The Point, Dec. 12, 2019: What The ‘Slurry Wall’ Signals For The Cabot-Koppers Superfund Cleanup


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Today’s top stories

The state isn’t scheduling a bear hunt for next year, but that part of the strategy for controlling the population of Florida’s largest land mammal will remain an option in future years. (WMFE)

• Cabot company officials yesterday showed off the new “slurry wall,” essentially a big bathtub in the company’s phrasing, that will help contain the remaining contamination on their side of the Cabot-Koppers Superfund site in Gainesville. (WUFT News)

• 0.3 percent: That’s the threshold of allowable THC in hemp under new federal guidelines, which could make it much more difficult to become the state’s next big crop than previously thought. (Florida Phoenix)

• Only 11 of the state’s 67 school districts want to arm teachers, and it doesn’t sound likely that the public will know how many teachers in those districts will have guns in schools under Florida’s guardian program. (News Service of Florida)

“I don’t know what the purpose of this is.” With a little less than a year left to go in her term, the Marion County Schools superintendent’s latest request got more pushback from the school board this week. (Ocala Star-Banner)

• Volusia County is gathering data about whether a school desegregation policy in effect “longer than the district’s current leadership can remember” has actually helped students there. (Daytona Beach News-Journal)

• Most of the headlines about sunny day flooding have come from South Florida the past few years, but here’s one from St. Pete Beach. “It’s unfortunate, but we live on a sandbar,” the city’s mayor says. (WTSP)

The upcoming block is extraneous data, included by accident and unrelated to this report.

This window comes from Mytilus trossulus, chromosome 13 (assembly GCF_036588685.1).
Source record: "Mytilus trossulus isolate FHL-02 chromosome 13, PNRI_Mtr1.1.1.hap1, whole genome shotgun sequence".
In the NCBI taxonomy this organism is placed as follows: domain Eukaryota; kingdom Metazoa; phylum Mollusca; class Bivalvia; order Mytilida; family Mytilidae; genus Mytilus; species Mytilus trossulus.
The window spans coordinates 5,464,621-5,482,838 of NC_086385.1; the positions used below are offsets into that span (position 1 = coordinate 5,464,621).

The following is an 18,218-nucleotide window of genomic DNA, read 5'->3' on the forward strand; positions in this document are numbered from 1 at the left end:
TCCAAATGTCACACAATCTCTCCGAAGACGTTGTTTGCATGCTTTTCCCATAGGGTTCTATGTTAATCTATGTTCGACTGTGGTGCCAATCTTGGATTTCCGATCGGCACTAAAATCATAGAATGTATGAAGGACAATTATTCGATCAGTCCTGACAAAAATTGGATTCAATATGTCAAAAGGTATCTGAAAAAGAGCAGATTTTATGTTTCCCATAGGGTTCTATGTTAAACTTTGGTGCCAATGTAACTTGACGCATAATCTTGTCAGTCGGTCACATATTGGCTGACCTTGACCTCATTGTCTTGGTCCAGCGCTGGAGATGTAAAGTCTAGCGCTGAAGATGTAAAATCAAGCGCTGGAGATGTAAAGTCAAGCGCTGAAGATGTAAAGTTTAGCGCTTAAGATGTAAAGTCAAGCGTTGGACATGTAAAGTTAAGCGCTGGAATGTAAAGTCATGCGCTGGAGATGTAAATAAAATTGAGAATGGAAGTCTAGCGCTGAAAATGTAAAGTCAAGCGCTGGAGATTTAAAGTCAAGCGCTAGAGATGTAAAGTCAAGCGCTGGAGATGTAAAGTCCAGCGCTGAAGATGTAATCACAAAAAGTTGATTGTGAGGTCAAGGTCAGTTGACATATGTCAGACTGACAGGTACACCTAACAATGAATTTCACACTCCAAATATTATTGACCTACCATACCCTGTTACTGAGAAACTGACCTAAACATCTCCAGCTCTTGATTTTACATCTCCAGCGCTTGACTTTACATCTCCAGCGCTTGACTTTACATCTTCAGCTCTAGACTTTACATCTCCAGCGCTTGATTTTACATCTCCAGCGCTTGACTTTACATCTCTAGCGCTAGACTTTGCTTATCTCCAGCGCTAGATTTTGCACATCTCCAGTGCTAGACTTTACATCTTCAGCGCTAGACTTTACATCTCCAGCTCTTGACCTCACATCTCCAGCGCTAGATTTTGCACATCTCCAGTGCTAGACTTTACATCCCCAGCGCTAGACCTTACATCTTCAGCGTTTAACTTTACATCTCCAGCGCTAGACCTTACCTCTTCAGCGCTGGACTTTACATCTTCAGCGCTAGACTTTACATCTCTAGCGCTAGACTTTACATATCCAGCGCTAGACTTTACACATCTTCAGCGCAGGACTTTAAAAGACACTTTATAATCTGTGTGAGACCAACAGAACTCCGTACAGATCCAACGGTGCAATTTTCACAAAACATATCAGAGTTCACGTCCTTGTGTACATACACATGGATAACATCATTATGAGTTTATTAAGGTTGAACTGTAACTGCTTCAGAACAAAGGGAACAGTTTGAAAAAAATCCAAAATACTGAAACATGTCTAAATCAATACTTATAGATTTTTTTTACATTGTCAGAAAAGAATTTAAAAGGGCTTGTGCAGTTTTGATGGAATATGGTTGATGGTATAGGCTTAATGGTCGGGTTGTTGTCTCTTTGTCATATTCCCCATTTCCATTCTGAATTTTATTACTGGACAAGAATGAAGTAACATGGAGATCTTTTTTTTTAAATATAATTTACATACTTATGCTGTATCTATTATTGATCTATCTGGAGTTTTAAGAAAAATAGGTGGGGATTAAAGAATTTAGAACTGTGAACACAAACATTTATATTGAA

• A group of Broward County 7th graders attended the latest hearing for the confessed Parkland shooter. (WLRN)

• State election officials have come up with the details of how they’ll check a convicted felon’s voter eligibility. (Politico)

• The Florida Senate is looking at strengthening the punishment for people who leave their dogs tethered outside during a hurricane or other natural disaster. (WFSU)

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About today’s curator

I’m Ethan Magoc, a news editor at WUFT. Originally from Pennsylvania, I’ve found a home telling Florida stories. I’m part of a team searching each morning for local and state stories that are important to you; please send feedback about today’s edition or ideas for stories we may have missed to

About WUFT News

Contact WUFT News by calling 352-392-6397 or emailing news

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